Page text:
The disappearance of Amelia Earhart remains one of the greatest mysteries of history.
In 1940, human bones had been discovered on the remote Pacific island of Nikumaroro. However, they were initially thought to be that of her co-pilot. But recent studies reveal they indeed might be Earhart's, putting an end to an eighty-year-old search.
Who was Amelia Earhart?
Amelia Earhart, born 1897, did not grow up in a time when women had equal rights to men, and certainly not one when a woman’s career as a pilot would be considered commonplace.
Still, Earhart had a way of rebelling against society’s rules for women: she was a tomboy who played basketball as a child and even attended college, a strictly men-only place at the time. Naturally, when World War I reached the United States, Earhart was determined to help in the war effort, so she enlisted as a Red Cross nurse’s aid and was went to Toronto to serve. During her time abroad, she watched new pilots training in the Royal Flying Corps, and she fell in love with the idea of flight.
A few years after the war, in 1921, Earhart began taking private flying classes. As a woman, the odds were against her once again. First, she would have to make enough money to pay for her classes, at a time when men were uneasy about giving them a salary at all. Second, she would not be taken seriously as a female pilot by her male counterparts. Undeterred, Earhart picked up a job as a filing clerk and chose a female instructor who would take her seriously. Within the year, Earhart got her license to fly.
Flying and Falling
Earhart was known for pushing the boundaries of aviation, and in doing so, she set many records. For one, in her first year as a licensed pilot, Earhart became the first woman to fly above 14,000 feet. For another, she became the second person (the first being Charles Lindbergh) to make the transatlantic flight--to cross the Atlantic Ocean in a plane.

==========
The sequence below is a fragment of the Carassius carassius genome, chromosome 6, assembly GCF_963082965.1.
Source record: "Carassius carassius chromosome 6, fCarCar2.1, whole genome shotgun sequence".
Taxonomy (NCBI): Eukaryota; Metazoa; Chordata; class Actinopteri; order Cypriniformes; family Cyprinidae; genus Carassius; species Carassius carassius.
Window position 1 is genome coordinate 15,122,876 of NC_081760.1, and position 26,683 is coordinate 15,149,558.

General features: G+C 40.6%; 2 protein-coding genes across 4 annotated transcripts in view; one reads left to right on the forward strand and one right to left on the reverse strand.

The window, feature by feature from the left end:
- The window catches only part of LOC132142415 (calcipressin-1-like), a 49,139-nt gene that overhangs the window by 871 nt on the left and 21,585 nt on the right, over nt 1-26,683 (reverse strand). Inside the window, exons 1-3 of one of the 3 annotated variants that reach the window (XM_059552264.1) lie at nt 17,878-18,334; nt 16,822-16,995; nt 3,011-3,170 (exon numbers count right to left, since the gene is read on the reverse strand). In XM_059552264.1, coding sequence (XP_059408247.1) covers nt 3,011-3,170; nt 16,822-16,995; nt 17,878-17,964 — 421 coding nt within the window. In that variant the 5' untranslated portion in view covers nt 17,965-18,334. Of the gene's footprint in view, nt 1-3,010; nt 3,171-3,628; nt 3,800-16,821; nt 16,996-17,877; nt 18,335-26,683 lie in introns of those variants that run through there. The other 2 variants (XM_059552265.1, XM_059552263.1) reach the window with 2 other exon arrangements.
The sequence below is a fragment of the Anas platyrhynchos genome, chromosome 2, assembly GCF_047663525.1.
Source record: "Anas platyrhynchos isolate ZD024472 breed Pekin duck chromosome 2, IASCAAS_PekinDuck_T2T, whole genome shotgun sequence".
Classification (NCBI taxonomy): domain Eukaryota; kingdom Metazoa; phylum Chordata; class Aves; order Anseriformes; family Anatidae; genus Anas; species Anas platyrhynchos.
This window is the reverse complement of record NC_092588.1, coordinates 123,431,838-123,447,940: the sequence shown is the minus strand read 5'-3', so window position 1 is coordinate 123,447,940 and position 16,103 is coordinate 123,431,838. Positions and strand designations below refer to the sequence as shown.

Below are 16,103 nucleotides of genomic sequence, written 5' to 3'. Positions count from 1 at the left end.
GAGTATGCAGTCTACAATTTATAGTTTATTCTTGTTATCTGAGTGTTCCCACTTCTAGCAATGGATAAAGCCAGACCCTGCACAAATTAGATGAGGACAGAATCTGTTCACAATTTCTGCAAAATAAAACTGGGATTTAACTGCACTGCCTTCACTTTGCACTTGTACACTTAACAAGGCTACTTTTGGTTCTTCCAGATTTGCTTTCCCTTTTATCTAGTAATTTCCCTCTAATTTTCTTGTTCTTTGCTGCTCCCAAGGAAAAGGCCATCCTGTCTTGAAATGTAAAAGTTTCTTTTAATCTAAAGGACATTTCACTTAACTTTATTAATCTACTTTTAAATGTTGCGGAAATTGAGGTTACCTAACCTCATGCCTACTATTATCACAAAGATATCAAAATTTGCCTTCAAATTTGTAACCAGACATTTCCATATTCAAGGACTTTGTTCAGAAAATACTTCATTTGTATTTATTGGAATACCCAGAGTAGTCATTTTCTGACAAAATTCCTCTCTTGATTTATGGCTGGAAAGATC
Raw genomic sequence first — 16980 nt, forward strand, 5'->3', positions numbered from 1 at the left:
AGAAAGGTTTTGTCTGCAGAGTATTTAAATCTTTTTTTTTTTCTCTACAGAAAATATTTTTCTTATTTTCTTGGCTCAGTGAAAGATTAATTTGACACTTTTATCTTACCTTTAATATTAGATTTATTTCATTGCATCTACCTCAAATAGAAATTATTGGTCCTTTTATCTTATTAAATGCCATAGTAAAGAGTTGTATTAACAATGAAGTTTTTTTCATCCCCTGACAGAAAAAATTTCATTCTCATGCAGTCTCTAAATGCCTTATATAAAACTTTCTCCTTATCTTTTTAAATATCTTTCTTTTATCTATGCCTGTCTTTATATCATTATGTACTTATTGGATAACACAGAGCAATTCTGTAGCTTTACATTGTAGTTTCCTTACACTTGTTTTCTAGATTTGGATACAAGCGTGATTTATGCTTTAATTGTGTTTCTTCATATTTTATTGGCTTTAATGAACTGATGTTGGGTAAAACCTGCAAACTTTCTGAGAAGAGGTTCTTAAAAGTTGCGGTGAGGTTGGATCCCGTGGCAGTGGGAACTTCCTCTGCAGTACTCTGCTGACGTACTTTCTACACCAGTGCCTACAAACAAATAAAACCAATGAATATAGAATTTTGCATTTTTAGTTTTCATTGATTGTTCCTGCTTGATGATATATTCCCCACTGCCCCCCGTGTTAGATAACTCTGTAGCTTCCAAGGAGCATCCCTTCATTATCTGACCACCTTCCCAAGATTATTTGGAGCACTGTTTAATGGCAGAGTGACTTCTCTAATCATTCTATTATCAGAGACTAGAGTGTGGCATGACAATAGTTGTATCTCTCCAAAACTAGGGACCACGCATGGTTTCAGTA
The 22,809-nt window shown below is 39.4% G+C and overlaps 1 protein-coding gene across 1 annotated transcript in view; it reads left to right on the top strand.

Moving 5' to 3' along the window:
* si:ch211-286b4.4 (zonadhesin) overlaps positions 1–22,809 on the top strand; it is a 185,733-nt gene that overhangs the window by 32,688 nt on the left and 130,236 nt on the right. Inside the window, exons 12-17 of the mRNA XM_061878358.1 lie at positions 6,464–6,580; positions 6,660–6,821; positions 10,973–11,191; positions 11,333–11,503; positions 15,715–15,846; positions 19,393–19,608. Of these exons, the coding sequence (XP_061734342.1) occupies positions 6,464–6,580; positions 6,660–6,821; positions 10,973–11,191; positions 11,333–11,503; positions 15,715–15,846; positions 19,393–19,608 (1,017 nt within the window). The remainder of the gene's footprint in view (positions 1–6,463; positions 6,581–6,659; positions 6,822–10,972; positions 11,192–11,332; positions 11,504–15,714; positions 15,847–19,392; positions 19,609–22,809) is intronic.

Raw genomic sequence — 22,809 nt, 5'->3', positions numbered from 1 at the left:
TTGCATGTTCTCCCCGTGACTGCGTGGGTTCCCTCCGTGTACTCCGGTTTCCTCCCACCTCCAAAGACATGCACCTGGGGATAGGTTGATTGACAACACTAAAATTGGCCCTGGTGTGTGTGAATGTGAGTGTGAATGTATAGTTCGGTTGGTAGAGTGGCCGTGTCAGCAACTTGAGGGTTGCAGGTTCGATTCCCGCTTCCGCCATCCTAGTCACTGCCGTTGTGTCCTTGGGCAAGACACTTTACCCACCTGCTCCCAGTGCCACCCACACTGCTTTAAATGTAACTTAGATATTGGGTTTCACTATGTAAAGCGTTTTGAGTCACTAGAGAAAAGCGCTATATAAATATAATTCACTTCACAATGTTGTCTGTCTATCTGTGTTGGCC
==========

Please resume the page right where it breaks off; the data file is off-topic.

Her last mission, when she met her fate, was the most ambitious of all: to fly around the entire world. With only 7,000 miles left to go, she lost radio contact with the Coast Guard and never made it to her next refueling station on Howland Island. Though the President authorized an extensive search, she was never found. She had disappeared without a trace. She was declared lost at sea, and for eighty years, no one found the wreckage or her remains.
Found at Last?
A recent study in Forensic Anthropology claims that it has identified the remains of Amelia Earhart. Its authors believe that a set of bones found in 1940 on Nikumaroro, an island in the Pacific, are Earhart’s.
By measuring the dimensions of the bones and comparing that data to the bone structure of a Pacific Islander, researchers were able to eliminate the possibility of the bones being from a native of Nikumaroro or from a shipwrecked crew in the area from 1929. From there, the clothing that Earhart wore was used to fill in the gaps about her own dimensions, and the numbers seemed to fit.
This finding suggests that Earhart did not die in the plane crash, but that she survived as a castaway on an unknown island. It is not known how long she lived on Nikumaroro, hoping and waiting for rescue, and it could have been days, weeks, or even months. Her survival was a testament to her strength, her courage, and her spirit, which have made her such an inspiration through the years.
Sources: CNN, NPR, BBC, History.com, Ameliaearhart.com, Smithsonian